Its being stated that "tolerances" of today is so tight, that a quality test like FLO with weak and strong FLO line is not needed.
That completely wrong, and il show you that on a list of random shafts i measured in my shop.
For the sake of example, lets say the fitting ended up with PFC 60 S as the preferred shaft.
I had 5 of that model in stock, so now the question is, can i just pick any of those 5 shafts, and make a club IDENTICAL to the club used during fitting?
The answer is NO, depending on how the 5 options of the same model is installed, Label up/down, or to Weak vs Strong FLO line, actual flex will be very different, so i have to pick the shaft where both weight and measured flex is as close as can be to the club used during fitting.
You are stating "but until I see facts that show a "pured" shaft performs better then a non "pured" shaft, then I'm not sure if puring is worth it or relevant."
This is NOT what this is all about, its NOT a question of if a FLOed shaft behavior makes a difference, but if MEASURED FLEX is equal to the fitting club, and when we measure flex, we know there is a weak and a strong FLO line, so we should measure both, and install the shaft on the FLO line where flex match is the best possible.
We should NOT use tip trim to alter flex on graphite woods to get to a target CPM. messing with tip length changes the shaft profile, so if a non-tipped shaft measure a certain CPM, its NOT a good idea to tip trim a weaker shaft of the same model to duplicate a stronger brother. We have 2 FLO lines on every shaft, we should use the line where flex is the closest.
NOW the question is, would you as a player, after being fitted to actual specs, get a club who feels and works the same as the fitting club, if we just picked any of the 5 shaft options in stock? The answer is NO, and depending on actual specs on the fitting club, we might pick a shaft where flex is a hole flex stronger in this case, and you as a player WILL notice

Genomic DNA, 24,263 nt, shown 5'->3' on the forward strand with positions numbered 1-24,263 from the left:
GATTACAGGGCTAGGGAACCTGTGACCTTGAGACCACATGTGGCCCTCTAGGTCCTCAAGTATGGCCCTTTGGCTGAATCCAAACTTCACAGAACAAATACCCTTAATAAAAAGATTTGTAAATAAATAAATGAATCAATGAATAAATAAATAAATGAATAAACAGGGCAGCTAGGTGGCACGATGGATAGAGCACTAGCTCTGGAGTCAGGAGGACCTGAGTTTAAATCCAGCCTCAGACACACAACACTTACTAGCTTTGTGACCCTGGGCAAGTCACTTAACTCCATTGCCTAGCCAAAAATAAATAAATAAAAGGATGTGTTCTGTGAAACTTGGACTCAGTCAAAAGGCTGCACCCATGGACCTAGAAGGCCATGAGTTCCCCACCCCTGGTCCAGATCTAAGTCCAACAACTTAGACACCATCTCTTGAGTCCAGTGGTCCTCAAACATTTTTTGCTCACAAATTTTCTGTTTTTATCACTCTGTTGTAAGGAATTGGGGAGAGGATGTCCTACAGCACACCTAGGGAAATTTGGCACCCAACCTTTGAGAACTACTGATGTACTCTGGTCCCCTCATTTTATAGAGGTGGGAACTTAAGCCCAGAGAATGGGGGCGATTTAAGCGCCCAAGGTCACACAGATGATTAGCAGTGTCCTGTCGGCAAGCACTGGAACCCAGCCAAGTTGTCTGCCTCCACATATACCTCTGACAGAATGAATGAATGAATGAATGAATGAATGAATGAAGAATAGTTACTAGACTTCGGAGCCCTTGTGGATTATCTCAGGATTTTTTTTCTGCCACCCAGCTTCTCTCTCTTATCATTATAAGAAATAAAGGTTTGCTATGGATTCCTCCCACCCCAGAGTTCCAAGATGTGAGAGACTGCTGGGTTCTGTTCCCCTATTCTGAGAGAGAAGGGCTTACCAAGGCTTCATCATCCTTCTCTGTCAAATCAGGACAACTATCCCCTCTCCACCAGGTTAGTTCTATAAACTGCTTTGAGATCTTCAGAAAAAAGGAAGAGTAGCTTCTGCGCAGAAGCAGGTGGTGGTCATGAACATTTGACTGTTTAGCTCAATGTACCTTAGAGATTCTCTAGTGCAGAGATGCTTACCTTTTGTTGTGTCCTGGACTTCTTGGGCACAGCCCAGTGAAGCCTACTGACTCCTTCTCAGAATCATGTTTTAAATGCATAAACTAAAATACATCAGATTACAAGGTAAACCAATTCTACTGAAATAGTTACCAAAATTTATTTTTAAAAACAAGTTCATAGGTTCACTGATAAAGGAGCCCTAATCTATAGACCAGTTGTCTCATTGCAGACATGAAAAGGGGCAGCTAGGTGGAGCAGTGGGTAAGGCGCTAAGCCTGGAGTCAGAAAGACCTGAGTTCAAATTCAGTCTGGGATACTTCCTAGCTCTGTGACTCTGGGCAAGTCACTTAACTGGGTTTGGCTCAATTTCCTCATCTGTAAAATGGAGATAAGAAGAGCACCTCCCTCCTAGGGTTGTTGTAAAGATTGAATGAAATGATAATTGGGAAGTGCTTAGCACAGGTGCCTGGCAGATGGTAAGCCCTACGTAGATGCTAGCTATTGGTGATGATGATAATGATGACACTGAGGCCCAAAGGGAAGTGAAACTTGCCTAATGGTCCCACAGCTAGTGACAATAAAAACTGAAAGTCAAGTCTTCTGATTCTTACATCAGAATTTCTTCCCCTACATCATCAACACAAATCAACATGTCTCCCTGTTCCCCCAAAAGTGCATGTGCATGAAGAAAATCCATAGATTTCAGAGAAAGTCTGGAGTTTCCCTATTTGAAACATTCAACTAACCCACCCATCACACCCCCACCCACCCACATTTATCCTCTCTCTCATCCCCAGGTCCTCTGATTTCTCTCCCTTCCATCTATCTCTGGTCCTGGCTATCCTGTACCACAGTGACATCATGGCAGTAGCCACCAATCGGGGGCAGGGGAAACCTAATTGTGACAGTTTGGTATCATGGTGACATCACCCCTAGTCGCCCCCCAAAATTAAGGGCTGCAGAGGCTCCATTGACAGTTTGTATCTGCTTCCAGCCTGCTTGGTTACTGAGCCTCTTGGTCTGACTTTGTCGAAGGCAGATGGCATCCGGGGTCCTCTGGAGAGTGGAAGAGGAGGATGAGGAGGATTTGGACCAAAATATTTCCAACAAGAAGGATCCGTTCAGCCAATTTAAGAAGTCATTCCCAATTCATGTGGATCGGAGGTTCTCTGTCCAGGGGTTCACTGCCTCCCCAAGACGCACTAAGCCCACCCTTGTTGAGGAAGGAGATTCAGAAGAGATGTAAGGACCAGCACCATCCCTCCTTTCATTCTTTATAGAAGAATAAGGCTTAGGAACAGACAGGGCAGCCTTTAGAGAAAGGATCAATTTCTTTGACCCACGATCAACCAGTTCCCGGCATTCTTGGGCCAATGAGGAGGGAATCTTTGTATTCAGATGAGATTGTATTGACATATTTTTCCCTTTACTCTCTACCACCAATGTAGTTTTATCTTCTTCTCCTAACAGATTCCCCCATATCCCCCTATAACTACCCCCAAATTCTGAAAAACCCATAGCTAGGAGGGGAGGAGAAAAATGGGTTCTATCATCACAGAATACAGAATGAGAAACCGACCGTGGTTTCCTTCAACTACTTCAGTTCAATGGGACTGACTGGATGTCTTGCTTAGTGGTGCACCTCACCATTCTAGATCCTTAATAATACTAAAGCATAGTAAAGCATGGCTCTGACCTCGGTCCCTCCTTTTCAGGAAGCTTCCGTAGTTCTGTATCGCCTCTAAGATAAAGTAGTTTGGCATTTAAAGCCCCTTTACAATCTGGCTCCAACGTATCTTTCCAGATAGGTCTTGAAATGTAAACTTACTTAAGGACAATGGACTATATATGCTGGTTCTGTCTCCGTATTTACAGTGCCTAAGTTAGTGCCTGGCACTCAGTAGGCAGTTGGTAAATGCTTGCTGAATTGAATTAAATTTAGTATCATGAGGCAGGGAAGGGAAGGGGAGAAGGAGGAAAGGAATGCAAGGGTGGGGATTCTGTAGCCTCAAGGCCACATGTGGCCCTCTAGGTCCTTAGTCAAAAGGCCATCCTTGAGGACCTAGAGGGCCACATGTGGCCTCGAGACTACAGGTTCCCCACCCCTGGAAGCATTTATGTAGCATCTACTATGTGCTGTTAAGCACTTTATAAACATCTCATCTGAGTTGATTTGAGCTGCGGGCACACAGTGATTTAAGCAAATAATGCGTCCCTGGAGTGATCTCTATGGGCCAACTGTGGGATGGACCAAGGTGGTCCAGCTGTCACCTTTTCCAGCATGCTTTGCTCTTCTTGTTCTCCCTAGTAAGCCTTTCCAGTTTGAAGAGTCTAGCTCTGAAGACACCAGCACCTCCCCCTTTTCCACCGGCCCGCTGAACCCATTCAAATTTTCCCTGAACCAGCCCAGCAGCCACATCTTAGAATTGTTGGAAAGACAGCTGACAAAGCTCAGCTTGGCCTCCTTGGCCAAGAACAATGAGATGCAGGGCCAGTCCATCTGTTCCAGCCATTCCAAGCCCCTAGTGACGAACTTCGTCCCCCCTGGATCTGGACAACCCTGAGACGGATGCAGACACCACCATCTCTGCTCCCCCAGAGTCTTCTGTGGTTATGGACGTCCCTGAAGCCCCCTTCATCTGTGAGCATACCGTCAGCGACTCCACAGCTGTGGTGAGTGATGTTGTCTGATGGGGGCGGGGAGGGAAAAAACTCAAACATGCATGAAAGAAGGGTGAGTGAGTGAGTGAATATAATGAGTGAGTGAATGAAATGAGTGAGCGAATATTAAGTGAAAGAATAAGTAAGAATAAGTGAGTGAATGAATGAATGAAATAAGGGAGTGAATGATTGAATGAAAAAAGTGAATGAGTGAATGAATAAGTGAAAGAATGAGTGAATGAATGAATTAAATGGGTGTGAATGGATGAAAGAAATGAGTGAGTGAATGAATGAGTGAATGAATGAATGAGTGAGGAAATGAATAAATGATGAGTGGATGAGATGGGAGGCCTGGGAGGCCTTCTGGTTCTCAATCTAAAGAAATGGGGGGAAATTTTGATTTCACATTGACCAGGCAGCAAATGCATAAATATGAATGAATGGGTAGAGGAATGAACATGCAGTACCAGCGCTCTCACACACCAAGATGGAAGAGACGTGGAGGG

If we just picked a random shaft of the 5, and installed the shaft as typical with label up or down, the weakest shaft had a butt CPM of 258 and the strongest 265. Thats 7 CPM and we count 10 CPM as one hole flex, so we have options who say they are the same, but almost a hole flex apart.
If we used FLO, but no CPM reading, we dont make it right either.
The weakest option of the 5 measure 257 on the weak flo line, while the strongest option on the strong FLO line measure 265, so now its 8 CPM from weakest to strongest option. Using FLO without CPM reading actually expanded the flex range, we made it even worse from weakest to strongest
This is the tolerances thats actually is present, quality is not any better than this, not even for TOUR ISSUE models, just look at the 2 S-flex versions of Grafalloy TOUR in the same list. They have a difference of 8 CPM label up/down, and 12 CPM if we used weak vs strong FLO line.
FLO with CPM is a quality control to be able to build a copy of a club used during fitting.
The process itself makes little or no improvement to a shaft the player was not fitted to play in the first place, so we DONT FLO for the sake of FLO, but to be able to measure flex to pick the right shaft from stock who is as identical as possible to the shaft used during a fitting.